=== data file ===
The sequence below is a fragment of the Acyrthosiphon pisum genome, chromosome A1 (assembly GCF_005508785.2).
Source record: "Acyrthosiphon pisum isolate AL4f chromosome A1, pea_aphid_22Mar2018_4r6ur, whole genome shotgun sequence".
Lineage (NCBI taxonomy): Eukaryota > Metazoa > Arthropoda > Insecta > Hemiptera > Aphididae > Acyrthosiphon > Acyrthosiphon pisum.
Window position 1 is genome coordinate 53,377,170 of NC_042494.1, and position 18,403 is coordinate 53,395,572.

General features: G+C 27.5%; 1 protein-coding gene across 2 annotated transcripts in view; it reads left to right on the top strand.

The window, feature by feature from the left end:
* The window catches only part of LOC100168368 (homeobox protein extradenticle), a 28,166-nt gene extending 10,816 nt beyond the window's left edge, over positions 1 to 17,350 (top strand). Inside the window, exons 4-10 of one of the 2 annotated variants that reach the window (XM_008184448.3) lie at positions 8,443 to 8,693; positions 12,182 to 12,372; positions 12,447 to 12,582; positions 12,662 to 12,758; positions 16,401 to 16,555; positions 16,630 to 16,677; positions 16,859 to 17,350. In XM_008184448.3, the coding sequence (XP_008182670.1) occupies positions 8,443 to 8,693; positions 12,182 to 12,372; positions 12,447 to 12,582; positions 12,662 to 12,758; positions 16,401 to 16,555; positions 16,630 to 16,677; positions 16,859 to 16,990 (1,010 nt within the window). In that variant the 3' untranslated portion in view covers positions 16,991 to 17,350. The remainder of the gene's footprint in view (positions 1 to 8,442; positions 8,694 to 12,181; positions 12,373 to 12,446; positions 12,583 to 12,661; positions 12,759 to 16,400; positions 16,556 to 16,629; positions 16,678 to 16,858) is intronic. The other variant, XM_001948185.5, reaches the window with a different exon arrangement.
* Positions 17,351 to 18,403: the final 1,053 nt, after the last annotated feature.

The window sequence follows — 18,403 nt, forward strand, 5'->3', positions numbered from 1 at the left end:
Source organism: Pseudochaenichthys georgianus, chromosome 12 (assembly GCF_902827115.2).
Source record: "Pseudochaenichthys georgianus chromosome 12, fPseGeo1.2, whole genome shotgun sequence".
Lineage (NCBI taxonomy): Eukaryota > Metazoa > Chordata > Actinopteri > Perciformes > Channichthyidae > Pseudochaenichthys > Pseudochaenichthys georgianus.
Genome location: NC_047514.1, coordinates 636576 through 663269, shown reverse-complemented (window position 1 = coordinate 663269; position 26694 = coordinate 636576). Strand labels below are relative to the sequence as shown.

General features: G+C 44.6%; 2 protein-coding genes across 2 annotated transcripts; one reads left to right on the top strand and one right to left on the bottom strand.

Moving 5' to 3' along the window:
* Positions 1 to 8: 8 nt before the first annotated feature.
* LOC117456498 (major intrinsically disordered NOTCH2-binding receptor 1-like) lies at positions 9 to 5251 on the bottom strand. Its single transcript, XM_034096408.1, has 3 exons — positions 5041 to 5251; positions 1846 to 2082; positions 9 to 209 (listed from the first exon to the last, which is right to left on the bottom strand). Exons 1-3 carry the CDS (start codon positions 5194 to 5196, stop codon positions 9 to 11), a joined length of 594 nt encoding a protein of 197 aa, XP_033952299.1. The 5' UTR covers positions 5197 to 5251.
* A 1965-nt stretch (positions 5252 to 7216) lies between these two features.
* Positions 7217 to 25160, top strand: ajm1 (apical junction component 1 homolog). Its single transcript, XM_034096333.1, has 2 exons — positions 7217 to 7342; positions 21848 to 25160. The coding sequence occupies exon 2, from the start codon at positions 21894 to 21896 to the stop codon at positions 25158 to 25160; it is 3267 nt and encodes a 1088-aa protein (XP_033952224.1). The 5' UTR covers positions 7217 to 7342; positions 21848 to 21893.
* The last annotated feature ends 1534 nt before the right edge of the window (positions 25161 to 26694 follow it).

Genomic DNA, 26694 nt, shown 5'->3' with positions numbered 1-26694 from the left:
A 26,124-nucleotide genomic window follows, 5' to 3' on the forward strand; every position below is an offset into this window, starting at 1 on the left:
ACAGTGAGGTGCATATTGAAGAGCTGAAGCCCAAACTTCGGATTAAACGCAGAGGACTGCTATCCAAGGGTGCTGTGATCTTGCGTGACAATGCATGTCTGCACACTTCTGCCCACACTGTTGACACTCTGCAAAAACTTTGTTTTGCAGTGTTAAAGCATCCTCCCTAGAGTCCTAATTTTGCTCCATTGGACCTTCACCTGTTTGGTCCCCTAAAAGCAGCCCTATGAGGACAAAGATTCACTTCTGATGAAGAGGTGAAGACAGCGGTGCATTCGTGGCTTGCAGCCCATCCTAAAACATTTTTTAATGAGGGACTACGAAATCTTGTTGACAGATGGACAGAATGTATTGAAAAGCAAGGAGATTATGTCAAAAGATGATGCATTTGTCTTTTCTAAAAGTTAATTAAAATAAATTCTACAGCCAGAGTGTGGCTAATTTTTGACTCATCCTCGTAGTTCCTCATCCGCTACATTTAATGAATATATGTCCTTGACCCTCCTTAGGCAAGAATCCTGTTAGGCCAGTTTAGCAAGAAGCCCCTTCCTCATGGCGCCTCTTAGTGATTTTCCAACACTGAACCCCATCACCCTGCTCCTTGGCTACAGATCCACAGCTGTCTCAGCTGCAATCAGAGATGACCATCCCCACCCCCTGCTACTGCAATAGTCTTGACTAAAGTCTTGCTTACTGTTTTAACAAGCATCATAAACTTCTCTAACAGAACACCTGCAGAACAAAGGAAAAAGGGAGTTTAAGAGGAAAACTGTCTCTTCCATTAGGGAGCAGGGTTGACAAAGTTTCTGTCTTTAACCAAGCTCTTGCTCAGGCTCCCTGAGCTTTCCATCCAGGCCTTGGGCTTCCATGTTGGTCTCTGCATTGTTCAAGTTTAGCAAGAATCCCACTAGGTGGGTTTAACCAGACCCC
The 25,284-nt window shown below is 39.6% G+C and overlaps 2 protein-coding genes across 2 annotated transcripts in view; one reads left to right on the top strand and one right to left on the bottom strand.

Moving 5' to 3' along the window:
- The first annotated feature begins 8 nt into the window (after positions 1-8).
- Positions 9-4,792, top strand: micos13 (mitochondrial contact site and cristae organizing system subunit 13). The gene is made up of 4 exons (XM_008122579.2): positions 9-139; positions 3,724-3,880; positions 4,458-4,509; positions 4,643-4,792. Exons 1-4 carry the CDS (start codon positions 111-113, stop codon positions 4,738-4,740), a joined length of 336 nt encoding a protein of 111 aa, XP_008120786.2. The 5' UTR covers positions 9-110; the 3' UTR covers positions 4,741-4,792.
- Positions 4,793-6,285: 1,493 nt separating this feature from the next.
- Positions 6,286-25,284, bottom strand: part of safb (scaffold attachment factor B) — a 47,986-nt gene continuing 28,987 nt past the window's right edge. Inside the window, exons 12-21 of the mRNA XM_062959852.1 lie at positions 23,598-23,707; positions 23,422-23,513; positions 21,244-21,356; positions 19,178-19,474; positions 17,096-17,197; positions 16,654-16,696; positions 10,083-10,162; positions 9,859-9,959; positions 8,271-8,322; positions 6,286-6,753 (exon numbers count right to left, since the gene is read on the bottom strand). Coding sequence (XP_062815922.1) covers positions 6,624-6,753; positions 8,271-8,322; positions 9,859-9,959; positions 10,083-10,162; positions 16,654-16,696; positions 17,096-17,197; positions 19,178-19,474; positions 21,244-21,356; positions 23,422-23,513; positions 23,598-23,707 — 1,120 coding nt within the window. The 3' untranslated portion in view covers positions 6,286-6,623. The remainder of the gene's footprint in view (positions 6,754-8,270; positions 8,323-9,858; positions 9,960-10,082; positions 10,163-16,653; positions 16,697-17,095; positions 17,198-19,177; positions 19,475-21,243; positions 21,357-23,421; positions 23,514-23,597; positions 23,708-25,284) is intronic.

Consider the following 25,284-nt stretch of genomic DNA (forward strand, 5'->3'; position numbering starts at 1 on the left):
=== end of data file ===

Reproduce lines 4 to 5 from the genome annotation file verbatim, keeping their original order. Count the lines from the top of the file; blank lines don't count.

Window position 1 is genome coordinate 53,377,170 of NC_042494.1, and position 18,403 is coordinate 53,395,572.

General features: G+C 27.5%; 1 protein-coding gene across 2 annotated transcripts in view; it reads left to right on the top strand.